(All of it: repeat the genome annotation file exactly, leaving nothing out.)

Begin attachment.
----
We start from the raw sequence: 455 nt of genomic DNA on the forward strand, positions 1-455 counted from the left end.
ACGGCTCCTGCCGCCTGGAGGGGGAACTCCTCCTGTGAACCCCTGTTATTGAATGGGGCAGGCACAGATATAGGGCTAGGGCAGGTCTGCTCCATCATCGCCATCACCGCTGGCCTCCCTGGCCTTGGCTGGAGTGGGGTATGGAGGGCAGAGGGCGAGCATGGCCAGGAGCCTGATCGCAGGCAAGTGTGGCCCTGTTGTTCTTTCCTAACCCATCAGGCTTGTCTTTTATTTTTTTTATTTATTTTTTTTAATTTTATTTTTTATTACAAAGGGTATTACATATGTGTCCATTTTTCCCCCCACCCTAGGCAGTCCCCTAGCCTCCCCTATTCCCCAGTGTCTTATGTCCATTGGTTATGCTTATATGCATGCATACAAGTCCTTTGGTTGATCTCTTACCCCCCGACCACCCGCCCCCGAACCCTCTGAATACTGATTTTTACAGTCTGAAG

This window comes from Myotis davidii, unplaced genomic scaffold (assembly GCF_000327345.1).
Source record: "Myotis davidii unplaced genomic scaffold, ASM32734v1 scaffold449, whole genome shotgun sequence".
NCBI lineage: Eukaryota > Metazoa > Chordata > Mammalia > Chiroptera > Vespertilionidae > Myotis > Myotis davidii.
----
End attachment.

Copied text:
We start from the raw sequence: 455 nt of genomic DNA on the forward strand, positions 1-455 counted from the left end.
ACGGCTCCTGCCGCCTGGAGGGGGAACTCCTCCTGTGAACCCCTGTTATTGAATGGGGCAGGCACAGATATAGGGCTAGGGCAGGTCTGCTCCATCATCGCCATCACCGCTGGCCTCCCTGGCCTTGGCTGGAGTGGGGTATGGAGGGCAGAGGGCGAGCATGGCCAGGAGCCTGATCGCAGGCAAGTGTGGCCCTGTTGTTCTTTCCTAACCCATCAGGCTTGTCTTTTATTTTTTTTATTTATTTTTTTTAATTTTATTTTTTATTACAAAGGGTATTACATATGTGTCCATTTTTCCCCCCACCCTAGGCAGTCCCCTAGCCTCCCCTATTCCCCAGTGTCTTATGTCCATTGGTTATGCTTATATGCATGCATACAAGTCCTTTGGTTGATCTCTTACCCCCCGACCACCCGCCCCCGAACCCTCTGAATACTGATTTTTACAGTCTGAAG

This window comes from Myotis davidii, unplaced genomic scaffold (assembly GCF_000327345.1).
Source record: "Myotis davidii unplaced genomic scaffold, ASM32734v1 scaffold449, whole genome shotgun sequence".
NCBI lineage: Eukaryota > Metazoa > Chordata > Mammalia > Chiroptera > Vespertilionidae > Myotis > Myotis davidii.